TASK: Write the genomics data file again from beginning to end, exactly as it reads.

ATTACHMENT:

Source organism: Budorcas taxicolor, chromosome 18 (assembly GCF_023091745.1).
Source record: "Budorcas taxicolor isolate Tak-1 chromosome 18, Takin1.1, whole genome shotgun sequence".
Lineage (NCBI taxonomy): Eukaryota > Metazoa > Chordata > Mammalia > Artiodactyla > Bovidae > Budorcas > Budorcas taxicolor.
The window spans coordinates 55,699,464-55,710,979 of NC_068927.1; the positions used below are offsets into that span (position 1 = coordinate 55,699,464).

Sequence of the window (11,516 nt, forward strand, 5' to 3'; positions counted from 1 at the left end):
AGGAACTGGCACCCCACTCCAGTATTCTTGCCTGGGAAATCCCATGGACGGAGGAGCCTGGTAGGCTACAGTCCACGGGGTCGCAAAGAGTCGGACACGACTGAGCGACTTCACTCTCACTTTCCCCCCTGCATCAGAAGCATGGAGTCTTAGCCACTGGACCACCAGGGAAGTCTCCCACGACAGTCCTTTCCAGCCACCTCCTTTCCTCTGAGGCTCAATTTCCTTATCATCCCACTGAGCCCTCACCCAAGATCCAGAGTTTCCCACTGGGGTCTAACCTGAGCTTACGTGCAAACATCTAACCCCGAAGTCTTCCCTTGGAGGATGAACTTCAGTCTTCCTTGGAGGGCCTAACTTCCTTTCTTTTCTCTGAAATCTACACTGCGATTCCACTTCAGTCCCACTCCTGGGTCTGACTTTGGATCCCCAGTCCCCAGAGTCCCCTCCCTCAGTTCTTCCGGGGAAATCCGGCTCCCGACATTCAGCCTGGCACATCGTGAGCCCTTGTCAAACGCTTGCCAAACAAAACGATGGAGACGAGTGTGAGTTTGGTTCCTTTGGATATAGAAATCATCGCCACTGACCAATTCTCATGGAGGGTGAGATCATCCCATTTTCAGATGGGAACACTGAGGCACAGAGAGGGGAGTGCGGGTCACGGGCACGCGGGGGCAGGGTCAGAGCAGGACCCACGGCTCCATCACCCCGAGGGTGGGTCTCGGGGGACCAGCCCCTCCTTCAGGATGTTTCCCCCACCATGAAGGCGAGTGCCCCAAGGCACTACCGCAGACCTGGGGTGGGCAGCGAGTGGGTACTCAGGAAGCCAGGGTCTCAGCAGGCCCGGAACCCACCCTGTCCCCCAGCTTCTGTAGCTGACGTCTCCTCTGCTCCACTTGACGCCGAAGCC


Source organism: Budorcas taxicolor, chromosome 18 (assembly GCF_023091745.1).
Source record: "Budorcas taxicolor isolate Tak-1 chromosome 18, Takin1.1, whole genome shotgun sequence".
Lineage (NCBI taxonomy): Eukaryota > Metazoa > Chordata > Mammalia > Artiodactyla > Bovidae > Budorcas > Budorcas taxicolor.
The window spans coordinates 55,699,464-55,710,979 of NC_068927.1; the positions used below are offsets into that span (position 1 = coordinate 55,699,464).

Sequence of the window (11,516 nt, forward strand, 5' to 3'; positions counted from 1 at the left end):
AGGAACTGGCACCCCACTCCAGTATTCTTGCCTGGGAAATCCCATGGACGGAGGAGCCTGGTAGGCTACAGTCCACGGGGTCGCAAAGAGTCGGACACGACTGAGCGACTTCACTCTCACTTTCCCCCCTGCATCAGAAGCATGGAGTCTTAGCCACTGGACCACCAGGGAAGTCTCCCACGACAGTCCTTTCCAGCCACCTCCTTTCCTCTGAGGCTCAATTTCCTTATCATCCCACTGAGCCCTCACCCAAGATCCAGAGTTTCCCACTGGGGTCTAACCTGAGCTTACGTGCAAACATCTAACCCCGAAGTCTTCCCTTGGAGGATGAACTTCAGTCTTCCTTGGAGGGCCTAACTTCCTTTCTTTTCTCTGAAATCTACACTGCGATTCCACTTCAGTCCCACTCCTGGGTCTGACTTTGGATCCCCAGTCCCCAGAGTCCCCTCCCTCAGTTCTTCCGGGGAAATCCGGCTCCCGACATTCAGCCTGGCACATCGTGAGCCCTTGTCAAACGCTTGCCAAACAAAACGATGGAGACGAGTGTGAGTTTGGTTCCTTTGGATATAGAAATCATCGCCACTGACCAATTCTCATGGAGGGTGAGATCATCCCATTTTCAGATGGGAACACTGAGGCACAGAGAGGGGAGTGCGGGTCACGGGCACGCGGGGGCAGGGTCAGAGCAGGACCCACGGCTCCATCACCCCGAGGGTGGGTCTCGGGGGACCAGCCCCTCCTTCAGGATGTTTCCCCCACCATGAAGGCGAGTGCCCCAAGGCACTACCGCAGACCTGGGGTGGGCAGCGAGTGGGTACTCAGGAAGCCAGGGTCTCAGCAGGCCCGGAACCCACCCTGTCCCCCAGCTTCTGTAGCTGACGTCTCCTCTGCTCCACTTGACGCCGAAGCC